Wednesday, July 17, 2013

North America: Wireless Network Carrier Update


Huge and significant changes are occurring in the Telecommunications and Wireless space during the month of July! Significant change in plans for consumers and consolidation of smaller-tier carriers may offer more competitive choice for consumers... but with advancements comes security risks.

On the Mobile User front...

2013-07-10: T-Mobile’s new "Jump" service plan gives customers two upgrades per year
At a press conference in New York City Wednesday, T-Mobile unveiled a new type of mobile service plan that will allow customers to upgrade their phones up to twice a year with no outright financial penalty or waiting period. On the “Jump” plan, customers will still pay to switch phones, but they can get them at new-contract prices. Customers on T-Mobile will have to pay an extra $10 per month for the Jump plan.

2013-07-16: AT&T jumps on the frequent-phone-upgrade bandwagon with “AT&T Next”
Not to be outdone by T-Mobile's "Jump" program and Verizon's rumored "Edge" program, AT&T on Tuesday announced a plan called "AT&T Next" that will allow its customers to upgrade their smartphones and tablets more frequently without having to pay the full, unsubsidized price for the devices. AT&T Next gives customers the option to get a new phone or tablet with no down payment in exchange for an extra charge, equivalent to about five percent of the device's unsubsidized price, on their monthly bill.

2013-07-15: Verizon’s rumored "Edge" plan may ensure you always have a new phone in your hands
It looks like the days of waiting two years for your next handset upgrade might be over. DroidLife is reporting that Verizon may be introducing its own “buy a new phone if you’re sick of your old one” plan later next month. According to the site’s source, the plan is called VZ Edge, and it will enable customers to upgrade their phones more often than once every two years to help them “stay on the leading edge of technology.”

On the Carrier front...

[AT&T storefront, courtesy Business Insider]
2013-07-12: In move for spectrum and prepaid customers, AT&T buys Leap for $1.1 billion
As a way to solidify its spectrum holdings and gain a stronger foothold in the growing prepaid mobile market, AT&T has agreed to acquire Leap Wireless (and its prepaid Cricket brand) for $15 per share, which works out to $1.1 billion, given 79.05 million in outstanding shares. Considering that Leap’s closing stock price on Friday afternoon was $7.98 per share, that’s a hefty premium. ... As of April 15, 2013, Leap had $2.8 billion of net debt. Leap shareholders will also receive a contingent right entitling them to the net proceeds received on the sale of Leap’s 700 MHz ‘A Block’ spectrum in Chicago, which Leap purchased for $204 million in August 2012.”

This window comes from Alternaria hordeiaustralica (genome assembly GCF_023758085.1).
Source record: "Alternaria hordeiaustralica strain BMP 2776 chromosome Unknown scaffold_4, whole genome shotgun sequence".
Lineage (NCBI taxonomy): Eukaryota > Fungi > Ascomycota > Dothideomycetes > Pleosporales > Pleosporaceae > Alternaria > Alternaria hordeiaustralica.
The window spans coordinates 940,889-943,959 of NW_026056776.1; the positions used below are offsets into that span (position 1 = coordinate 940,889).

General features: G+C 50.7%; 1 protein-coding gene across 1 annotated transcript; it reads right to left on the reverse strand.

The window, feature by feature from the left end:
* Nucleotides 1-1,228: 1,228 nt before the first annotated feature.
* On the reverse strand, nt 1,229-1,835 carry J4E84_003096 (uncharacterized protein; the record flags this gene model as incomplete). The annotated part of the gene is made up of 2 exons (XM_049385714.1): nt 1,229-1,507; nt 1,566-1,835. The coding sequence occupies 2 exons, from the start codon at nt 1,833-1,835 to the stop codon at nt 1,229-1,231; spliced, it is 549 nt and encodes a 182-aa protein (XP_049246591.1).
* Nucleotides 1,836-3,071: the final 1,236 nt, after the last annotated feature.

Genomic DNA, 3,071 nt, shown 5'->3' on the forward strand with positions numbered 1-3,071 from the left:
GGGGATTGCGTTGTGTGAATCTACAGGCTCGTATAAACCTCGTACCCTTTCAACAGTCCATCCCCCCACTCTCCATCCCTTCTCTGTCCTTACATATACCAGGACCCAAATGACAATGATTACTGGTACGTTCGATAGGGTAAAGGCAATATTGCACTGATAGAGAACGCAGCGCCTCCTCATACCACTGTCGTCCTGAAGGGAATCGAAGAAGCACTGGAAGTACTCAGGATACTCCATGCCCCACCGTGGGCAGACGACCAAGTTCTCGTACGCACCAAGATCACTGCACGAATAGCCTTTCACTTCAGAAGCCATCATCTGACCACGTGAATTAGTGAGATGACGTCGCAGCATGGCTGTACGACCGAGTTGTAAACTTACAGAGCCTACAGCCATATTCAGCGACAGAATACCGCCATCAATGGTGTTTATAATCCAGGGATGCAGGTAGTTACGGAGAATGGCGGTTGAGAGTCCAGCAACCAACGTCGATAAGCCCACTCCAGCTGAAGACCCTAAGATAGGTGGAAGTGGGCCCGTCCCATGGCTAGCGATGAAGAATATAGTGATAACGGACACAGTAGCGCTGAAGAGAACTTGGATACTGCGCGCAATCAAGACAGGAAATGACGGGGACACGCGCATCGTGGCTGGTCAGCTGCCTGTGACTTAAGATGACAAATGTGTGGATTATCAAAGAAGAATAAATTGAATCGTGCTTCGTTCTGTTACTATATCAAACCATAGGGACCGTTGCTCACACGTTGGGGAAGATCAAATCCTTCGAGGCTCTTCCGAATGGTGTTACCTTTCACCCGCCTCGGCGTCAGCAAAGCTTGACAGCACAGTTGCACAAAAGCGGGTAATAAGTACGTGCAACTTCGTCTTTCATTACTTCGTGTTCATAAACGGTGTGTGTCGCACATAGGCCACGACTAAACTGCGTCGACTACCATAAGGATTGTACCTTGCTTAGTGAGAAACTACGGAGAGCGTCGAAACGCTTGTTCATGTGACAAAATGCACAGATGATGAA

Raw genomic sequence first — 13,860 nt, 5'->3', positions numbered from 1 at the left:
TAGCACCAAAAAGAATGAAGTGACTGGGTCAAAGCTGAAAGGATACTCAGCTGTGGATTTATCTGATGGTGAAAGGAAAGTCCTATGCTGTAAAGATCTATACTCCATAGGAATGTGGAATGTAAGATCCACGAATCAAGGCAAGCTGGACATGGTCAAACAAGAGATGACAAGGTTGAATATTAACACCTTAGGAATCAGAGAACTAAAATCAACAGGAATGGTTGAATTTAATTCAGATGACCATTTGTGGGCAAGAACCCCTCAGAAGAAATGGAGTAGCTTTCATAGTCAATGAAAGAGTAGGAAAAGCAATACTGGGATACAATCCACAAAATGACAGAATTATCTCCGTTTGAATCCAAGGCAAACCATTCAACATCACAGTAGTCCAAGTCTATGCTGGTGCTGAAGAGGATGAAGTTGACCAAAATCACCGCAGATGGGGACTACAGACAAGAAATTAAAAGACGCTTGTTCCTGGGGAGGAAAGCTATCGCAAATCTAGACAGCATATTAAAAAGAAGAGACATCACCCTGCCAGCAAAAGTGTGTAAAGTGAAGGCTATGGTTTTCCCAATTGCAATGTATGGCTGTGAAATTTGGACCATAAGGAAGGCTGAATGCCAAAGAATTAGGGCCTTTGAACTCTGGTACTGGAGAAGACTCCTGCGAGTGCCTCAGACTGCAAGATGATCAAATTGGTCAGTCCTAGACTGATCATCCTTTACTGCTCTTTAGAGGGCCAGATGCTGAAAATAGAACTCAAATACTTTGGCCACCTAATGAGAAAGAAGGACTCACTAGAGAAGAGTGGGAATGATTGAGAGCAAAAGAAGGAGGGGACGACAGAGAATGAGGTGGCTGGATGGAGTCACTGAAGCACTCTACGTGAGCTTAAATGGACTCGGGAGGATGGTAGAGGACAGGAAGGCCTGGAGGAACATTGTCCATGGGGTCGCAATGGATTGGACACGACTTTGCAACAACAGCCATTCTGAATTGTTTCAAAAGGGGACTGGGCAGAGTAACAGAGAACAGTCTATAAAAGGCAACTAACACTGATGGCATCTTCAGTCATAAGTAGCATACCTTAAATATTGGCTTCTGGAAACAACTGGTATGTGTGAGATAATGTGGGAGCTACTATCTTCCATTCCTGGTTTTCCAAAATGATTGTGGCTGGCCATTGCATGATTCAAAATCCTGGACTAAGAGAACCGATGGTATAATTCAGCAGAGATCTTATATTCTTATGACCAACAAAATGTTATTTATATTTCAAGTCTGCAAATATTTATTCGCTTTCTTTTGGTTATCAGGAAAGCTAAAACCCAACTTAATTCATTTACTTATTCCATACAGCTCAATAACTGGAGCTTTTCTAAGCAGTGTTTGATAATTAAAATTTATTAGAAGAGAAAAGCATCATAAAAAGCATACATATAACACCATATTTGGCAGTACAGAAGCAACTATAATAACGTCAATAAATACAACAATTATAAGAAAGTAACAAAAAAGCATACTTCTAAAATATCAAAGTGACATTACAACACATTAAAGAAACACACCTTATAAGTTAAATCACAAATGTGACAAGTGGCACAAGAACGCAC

2013-07-05: FCC clears way for SoftBank to buy Sprint, Sprint to buy Clearwire
The U.S. Federal Communications Commission on Friday announced the removal of the last barrier to a three-company merger that will see Japan's SoftBank take control of Sprint Wireless, which itself is set to take over Clearwire.

2013-07-10: SoftBank priority is beefing up Sprint, not exec changes

SoftBank Corp (9984.T) will move rapidly to use airwaves from Clearwire Corp CLWR.O to bolster Sprint Nextel Corp's (S.N) wireless service, but it does not plan any big personnel changes once it takes over the No. 3 U.S. mobile carrier, a top SoftBank executive told Reuters.
2013-07-11: Sprint wants to become the mobile autobahn, removes all limits for life

Sprint has thrown down its own gauntlet in attracting...(e.g., contract) customers: guaranteed unlimited voice, text, and data, forever. In a press release Thursday, Sprint said that this deal would apply to both new and existing customers who sign up for Sprint’s new Unlimited, My Way, or My All-In plans. The deal will be available starting Friday, July 12, 2013 for just $80 per month.

On the Hardware front...

[image courtesy article on femtocells from]
2013-07-13: Femtocell flaw leaves Verizon subscribers' Wi-Fi and mobile wide open
Security researchers have demonstrated a flaw in femtocells that allows them to be used for eavesdropping on cellphone, email, and internet traffic. The hack was demonstrated on Verizon hardware, and the telco giant has issued an update to patch the vulnerability, but up to 30 other network carriers use systems with software that can be hacked in the same way. Femtocells are used to boost Wi-Fi and mobile signals within a household, but a common form of software that many devices use has a major security flaw that allows all traffic to be recorded and analyzed.

No comments:

Post a Comment